A Return to North Korea

The big cruise ship, Hyundai Kumgang, pulls into the Northern harbor at dawn after having departed the South Korean harbor of Dong Hae the evening before. Most of the passengers are either finishing their breakfast or staring out the big glass windows on the upper decks. For most of the Koreans, and other passengers too, this is the first time to be visiting reclusive North Korea.

But, for Zen Master Seung Sahn, this is a return to the days of his youth, when during breaks from school he left the city and went to the Diamond Mountains for hiking and visiting temples. The Diamond Mountains, or Kumgang San as they are known in Korean, are considered to be among the most scenic mountains in all of Northeast Asia. Even Chinese people said there were no mountains in China as beautiful. Some say that they were named after the Diamond Sutra of Buddhism; but one look at the many sharp peaks and jagged lines of these mountains and you can easily see, without the help of any sutra, the diamond-like characteristic of these mountains. Many of the rock cliffs are bone-white?they glisten in the sun like so many diamonds on a necklace.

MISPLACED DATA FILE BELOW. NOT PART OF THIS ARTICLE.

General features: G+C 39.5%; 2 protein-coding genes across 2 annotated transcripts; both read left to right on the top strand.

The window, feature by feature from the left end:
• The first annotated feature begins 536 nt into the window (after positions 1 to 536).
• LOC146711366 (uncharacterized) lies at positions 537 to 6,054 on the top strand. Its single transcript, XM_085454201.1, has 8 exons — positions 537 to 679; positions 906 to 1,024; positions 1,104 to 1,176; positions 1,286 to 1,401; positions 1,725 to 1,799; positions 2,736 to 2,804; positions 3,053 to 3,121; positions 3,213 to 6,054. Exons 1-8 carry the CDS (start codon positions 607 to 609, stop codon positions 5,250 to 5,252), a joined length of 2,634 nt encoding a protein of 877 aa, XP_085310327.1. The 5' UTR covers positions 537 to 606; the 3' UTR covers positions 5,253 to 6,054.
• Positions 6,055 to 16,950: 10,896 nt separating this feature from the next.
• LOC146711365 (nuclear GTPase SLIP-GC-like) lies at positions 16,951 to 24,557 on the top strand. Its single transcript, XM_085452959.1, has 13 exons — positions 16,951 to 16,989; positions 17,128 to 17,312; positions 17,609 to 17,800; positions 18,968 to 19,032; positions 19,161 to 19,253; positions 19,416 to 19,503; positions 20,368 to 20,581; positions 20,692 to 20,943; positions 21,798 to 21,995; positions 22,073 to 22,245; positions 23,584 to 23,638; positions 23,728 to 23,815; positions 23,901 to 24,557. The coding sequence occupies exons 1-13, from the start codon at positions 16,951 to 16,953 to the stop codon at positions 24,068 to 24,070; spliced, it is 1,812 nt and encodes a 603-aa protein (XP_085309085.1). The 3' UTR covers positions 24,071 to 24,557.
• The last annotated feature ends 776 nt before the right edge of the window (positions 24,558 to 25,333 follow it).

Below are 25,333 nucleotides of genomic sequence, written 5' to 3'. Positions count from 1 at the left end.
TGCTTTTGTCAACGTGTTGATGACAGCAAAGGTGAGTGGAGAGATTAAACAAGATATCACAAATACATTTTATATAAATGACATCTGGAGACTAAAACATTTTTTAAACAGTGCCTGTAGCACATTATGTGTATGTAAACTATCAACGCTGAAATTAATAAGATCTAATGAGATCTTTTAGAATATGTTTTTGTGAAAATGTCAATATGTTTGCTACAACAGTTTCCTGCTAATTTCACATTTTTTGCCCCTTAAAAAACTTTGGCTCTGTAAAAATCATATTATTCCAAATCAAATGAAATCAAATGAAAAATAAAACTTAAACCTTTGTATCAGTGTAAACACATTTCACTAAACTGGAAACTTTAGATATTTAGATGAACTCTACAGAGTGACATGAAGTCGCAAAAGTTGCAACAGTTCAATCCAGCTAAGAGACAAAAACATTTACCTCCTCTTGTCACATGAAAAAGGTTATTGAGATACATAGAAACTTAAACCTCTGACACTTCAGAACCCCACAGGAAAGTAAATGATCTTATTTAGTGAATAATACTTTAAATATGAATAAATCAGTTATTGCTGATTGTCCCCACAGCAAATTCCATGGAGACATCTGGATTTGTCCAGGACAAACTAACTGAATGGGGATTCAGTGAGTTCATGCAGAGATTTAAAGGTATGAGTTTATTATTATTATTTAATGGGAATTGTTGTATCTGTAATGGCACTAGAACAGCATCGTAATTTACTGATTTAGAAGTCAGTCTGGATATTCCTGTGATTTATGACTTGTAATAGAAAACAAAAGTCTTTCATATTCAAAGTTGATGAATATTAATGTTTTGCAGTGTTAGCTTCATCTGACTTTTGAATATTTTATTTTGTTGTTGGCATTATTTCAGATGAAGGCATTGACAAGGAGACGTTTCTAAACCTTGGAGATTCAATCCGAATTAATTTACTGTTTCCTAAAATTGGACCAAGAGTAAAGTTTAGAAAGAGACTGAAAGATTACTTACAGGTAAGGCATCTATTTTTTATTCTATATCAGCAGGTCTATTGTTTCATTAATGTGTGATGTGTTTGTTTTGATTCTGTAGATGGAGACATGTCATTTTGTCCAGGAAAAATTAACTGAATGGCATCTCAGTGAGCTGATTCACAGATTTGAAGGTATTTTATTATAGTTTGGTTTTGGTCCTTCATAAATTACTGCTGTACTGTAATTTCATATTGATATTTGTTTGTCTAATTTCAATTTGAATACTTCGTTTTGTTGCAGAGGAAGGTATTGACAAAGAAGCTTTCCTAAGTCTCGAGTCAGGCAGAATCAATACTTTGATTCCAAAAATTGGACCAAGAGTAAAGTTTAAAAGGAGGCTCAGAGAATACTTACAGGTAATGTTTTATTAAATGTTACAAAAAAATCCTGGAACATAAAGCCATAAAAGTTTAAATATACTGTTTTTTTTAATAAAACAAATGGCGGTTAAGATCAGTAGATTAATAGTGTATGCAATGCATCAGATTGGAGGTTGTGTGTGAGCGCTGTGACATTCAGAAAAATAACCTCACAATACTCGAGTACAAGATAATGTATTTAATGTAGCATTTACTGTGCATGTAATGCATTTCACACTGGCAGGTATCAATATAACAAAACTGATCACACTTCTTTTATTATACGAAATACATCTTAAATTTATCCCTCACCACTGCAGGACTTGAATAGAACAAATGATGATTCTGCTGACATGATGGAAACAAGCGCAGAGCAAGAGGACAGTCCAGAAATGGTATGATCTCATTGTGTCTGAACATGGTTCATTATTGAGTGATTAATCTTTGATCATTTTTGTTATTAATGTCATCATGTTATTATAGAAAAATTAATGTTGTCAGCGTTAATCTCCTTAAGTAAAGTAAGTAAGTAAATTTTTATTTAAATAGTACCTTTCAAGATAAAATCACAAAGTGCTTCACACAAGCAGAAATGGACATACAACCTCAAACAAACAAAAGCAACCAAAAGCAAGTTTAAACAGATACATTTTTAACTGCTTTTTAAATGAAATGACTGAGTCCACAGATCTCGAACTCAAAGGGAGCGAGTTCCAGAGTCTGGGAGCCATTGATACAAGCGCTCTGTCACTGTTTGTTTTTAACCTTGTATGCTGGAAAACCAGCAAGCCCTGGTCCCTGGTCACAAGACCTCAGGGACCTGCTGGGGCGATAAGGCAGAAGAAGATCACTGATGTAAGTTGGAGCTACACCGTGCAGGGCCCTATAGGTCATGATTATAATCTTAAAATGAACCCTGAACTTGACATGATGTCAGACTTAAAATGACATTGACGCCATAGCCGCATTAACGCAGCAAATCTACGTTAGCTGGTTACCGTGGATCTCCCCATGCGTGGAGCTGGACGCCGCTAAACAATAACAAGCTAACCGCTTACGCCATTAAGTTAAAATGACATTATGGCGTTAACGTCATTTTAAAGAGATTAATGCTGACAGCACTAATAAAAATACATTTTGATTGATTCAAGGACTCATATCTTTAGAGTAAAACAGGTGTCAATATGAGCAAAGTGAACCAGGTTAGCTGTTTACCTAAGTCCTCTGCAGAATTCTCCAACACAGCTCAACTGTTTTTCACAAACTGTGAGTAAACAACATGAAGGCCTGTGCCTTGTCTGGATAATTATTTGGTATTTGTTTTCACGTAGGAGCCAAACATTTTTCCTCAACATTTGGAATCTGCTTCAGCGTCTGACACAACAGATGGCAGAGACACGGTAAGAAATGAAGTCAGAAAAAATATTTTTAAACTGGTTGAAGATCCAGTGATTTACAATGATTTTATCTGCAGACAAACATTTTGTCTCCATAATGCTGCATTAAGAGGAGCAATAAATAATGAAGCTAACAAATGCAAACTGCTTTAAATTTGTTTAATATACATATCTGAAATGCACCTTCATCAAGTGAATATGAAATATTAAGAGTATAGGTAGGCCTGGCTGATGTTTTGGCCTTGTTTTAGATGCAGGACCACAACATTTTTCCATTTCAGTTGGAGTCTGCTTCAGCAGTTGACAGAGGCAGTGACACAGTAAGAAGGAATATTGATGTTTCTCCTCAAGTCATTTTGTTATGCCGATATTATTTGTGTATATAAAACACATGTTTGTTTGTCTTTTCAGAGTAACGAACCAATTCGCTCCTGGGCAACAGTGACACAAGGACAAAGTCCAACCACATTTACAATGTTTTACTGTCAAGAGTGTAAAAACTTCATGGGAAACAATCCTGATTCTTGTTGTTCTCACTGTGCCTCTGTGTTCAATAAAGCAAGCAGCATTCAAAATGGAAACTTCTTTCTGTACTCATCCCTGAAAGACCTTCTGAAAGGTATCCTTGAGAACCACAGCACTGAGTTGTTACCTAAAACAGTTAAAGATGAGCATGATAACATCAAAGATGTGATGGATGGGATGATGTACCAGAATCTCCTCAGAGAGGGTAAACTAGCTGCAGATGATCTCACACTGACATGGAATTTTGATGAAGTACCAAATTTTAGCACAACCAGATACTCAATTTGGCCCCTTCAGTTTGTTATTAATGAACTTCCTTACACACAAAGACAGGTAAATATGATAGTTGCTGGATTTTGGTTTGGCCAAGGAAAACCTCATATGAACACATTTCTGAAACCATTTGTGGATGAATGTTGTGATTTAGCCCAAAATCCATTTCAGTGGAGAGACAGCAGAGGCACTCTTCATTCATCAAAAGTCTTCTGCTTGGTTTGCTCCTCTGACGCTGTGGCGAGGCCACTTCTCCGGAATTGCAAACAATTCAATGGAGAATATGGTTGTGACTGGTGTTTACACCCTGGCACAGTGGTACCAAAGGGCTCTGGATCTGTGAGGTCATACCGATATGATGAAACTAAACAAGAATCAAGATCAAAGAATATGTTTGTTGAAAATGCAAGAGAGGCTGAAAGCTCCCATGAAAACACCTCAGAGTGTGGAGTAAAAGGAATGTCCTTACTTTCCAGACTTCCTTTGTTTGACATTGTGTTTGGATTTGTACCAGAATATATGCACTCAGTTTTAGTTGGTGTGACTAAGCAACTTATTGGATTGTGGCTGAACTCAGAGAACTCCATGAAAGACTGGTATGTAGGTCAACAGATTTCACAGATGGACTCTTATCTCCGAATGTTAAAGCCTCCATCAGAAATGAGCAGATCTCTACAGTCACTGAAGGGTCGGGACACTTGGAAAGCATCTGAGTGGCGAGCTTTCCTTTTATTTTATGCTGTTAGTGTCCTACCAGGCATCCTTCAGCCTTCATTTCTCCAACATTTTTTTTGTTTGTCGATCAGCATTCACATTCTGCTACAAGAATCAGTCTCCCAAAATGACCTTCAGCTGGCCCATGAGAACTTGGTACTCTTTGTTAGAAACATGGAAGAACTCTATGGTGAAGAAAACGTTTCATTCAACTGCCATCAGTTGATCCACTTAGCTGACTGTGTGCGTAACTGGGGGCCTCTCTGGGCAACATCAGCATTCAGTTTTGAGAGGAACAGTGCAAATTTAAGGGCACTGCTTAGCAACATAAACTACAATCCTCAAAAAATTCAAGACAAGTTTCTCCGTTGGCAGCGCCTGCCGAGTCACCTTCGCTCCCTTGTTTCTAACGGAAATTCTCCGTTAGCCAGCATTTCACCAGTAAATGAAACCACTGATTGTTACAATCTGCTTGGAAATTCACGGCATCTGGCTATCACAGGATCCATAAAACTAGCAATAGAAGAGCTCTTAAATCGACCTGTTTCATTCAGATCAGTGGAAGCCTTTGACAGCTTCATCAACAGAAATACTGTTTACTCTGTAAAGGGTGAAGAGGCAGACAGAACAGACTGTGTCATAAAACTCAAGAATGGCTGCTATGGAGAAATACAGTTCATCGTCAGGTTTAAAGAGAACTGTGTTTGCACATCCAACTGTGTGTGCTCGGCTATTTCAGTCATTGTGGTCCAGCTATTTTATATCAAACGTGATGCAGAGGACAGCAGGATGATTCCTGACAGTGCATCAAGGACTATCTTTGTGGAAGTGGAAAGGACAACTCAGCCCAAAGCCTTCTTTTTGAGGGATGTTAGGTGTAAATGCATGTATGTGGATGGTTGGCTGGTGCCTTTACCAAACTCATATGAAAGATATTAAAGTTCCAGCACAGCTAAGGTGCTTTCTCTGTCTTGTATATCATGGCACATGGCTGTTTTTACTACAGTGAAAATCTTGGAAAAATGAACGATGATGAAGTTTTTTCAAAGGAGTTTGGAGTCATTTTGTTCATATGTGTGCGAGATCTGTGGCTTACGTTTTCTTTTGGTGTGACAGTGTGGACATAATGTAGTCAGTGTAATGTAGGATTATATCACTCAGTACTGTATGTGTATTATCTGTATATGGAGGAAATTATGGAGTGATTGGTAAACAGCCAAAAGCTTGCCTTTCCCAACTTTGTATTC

For many years the North Koreans kept the Diamond Mountains for the exclusive use of political higher-ups or special guests from overseas. In 1998 that situation changed when they were suddenly faced with an extreme shortage of food and little foreign exchange currency. The North Koreans struck a deal with a large South Korean conglomerate, the Hyundai Corporation, to develop the region for tourism. The chairman of Hyundai, Jong Ju Hyun, is an aging multi-millionaire who, like Zen Master Seung Sahn and a whole generation of South Koreans who were born in the North, longed to once again set foot on their home soil. He was able to convince the North Koreans to let Hyundai develop the Diamond Mountains with an exclusive contract for thirty years. In return, Hyundai promised to pay for all the costs of development, and to pay the cash-strapped North in hard currency for every tourist who visited the mountains.